Tag Archives: Eric Thames

One stat that explains why Eric Thames is for real

Eric Thames is in the MVP conversation. He may not be leading the charge, but he’s definitely among consideration. In the National League, the strongest man alive (probably) ranks sixth in WAR (1.8), fourth in wRC+ (183) and is tied for second with 13 home runs. He’s also a big reason as to why the Brewers are over .500 and in first place of the NL Central — which is just as astounding as Kim Kardashian’s level of fame. So yes, he’s right up there with Bryce Harper for MVP votes.

The critics, pundits and idiots — hi, John Lackey — choose to believe Thames is on performance-enhancing drugs, because, of course, that’s the only explanation for Lackey not being good. But that’s a silly statement, and one that’s been denied time and time again by the numerous negative samples Thames has produced for Major League Baseball thus far. We won’t spend anymore time on these lunatics.

The truth is that Thames is refusing to swing at bad pitches and is crushing the good ones. It’s really as simple as that. He’s always had power. But now that his eye at the plate is superior, so is his performance. And there’s a new statistic that leads us to believe his performance is the real deal.

A few weeks ago, Statcast rolled out  new stat called xwOBA or expected weighted on-base average. I’ll let the folks at Statcast give you the definition.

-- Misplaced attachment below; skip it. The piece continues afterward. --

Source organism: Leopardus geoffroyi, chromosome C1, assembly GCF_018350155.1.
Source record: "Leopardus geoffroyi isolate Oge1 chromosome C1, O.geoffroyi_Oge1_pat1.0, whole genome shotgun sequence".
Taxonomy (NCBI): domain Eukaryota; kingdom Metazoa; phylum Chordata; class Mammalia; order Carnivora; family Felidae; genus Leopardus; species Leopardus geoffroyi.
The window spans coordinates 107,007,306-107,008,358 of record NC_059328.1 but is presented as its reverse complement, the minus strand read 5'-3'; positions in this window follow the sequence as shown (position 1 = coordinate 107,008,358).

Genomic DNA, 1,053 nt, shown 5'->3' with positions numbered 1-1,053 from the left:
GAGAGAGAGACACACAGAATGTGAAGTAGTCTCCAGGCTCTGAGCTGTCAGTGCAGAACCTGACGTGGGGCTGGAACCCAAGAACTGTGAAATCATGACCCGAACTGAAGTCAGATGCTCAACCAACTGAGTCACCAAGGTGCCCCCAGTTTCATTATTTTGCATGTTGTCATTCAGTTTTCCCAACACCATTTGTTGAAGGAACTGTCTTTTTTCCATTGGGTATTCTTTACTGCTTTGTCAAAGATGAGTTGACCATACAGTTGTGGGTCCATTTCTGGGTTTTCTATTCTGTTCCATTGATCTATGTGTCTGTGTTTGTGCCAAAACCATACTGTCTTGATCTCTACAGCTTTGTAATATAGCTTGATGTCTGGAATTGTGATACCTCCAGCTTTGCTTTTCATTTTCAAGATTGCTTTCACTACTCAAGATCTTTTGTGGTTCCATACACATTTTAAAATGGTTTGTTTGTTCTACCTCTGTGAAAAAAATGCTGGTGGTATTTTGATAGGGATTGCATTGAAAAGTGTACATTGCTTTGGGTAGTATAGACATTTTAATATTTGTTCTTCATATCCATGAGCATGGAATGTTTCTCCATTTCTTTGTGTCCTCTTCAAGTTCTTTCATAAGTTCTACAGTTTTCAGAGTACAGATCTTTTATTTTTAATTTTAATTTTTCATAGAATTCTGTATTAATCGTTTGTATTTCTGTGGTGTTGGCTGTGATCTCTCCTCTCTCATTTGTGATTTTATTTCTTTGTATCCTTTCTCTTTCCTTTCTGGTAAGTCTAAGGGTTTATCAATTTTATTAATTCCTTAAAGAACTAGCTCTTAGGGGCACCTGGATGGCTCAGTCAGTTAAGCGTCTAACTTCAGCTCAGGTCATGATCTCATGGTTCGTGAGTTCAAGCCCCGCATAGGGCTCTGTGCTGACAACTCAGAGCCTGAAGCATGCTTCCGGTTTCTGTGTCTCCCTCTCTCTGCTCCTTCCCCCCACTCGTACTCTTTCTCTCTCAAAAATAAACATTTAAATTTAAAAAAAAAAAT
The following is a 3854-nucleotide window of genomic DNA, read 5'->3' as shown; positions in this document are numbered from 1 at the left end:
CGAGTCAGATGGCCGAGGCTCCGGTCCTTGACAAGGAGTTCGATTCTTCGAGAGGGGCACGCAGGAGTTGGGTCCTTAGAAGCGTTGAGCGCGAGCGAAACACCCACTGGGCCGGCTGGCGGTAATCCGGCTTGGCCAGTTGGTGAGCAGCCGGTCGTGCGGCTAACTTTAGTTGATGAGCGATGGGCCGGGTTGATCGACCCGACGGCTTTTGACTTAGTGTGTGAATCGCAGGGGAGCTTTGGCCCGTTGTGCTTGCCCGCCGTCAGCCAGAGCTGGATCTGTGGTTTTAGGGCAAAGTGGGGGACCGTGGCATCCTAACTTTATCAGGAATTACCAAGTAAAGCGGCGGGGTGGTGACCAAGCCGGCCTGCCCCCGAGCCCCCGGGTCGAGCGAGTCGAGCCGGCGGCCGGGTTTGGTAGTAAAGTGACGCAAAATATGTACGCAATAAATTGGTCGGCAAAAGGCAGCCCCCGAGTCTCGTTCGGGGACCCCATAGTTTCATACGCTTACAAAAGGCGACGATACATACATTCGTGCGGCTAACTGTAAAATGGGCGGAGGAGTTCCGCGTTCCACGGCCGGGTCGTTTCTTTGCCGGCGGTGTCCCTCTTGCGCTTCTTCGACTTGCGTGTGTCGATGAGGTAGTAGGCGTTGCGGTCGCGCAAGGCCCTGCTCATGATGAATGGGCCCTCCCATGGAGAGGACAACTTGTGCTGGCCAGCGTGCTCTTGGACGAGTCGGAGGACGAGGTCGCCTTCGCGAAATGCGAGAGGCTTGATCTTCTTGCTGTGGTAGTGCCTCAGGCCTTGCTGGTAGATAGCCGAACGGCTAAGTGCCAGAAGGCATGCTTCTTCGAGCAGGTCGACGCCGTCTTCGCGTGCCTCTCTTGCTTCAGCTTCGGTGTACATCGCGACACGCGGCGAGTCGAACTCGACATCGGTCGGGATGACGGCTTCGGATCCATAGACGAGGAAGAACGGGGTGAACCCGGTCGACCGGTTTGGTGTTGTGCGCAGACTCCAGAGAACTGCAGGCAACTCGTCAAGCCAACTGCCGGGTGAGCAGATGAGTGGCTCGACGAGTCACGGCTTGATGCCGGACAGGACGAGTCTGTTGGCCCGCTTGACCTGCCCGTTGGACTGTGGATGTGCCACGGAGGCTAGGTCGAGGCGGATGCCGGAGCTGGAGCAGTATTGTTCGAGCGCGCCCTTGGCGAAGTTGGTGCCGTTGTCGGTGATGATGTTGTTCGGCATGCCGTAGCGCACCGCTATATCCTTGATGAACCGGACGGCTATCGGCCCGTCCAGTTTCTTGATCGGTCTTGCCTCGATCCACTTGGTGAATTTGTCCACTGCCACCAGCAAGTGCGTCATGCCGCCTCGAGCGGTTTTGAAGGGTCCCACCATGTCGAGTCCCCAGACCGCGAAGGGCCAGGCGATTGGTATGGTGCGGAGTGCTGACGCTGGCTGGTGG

Expected weighted on-base average (xwOBA) is formulated using exit velocity and launch angle, two metrics measured by Statcast.

In the same way that each batted ball is assigned a Hit Probability, every batted ball has been given a single, double, triple and home run probability based on the results of comparable batted balls — in terms of exit velocity and launch angle — since Statcast was implemented Major League wide in 2015

To sum up,  xwOBA is what a player’s wOBA is expected to be based on exit velocity and launch angle. Simple enough. For example, Freddie Freeman has the highest xwOBA in MLB with a mark of .463 (minimum of 100 plate appearances), while his actual wOBA is .491, which is behind only Harper and Ryan Zimmerman. Freeman has been absolutely demolishing the ball and both his xwOBA and wOBA portray that.

This is where Thames comes in.

Thames has a .396 xwOBA — the 23rd-highest mark in baseball. That’s better than Justin Upton, Robinson Cano and Manny Machado. His actual wOBA, however, is .464. That’s a pretty large difference, and at this point you may be confused about the title of this post. If he’s outperforming expectations, why do I believe he’s still for real?

Well, because Freddie Freeman isn’t going to finish with a .491 wOBA. In fact, I wouldn’t be surprised if his final wOBA fell beneath .400. Last season, only six players finished with a wOBA of .400 or higher, and one of them was the greatest player on earth. In 2015, only five players completed that feat. In other words, it’s not easy to do. If Thames finishes with his xwOBA of .396, that’ll probably be among the top 10. Kris Bryant had a .396 wOBA in 2016, and he won MVP.

RW23 projected Thames for 31 home runs and a .360 wOBA. Odds are he exceeds both. I don’t know if he’ll still be in the MVP conversation in August or September, but it’s May, and he’s still smack dab in the middle of it, and according to his xwOBA, he’s for real. Thames will come down to earth, and he won’t hit 11 home runs every month. But his performance isn’t Chris Shelton-esque (if you don’t remember him, look him up). He made real changes in Korea and has translated those changes to MLB.

But it must be the steroids, right?

Bold predictions for the 2017 Milwaukee Brewers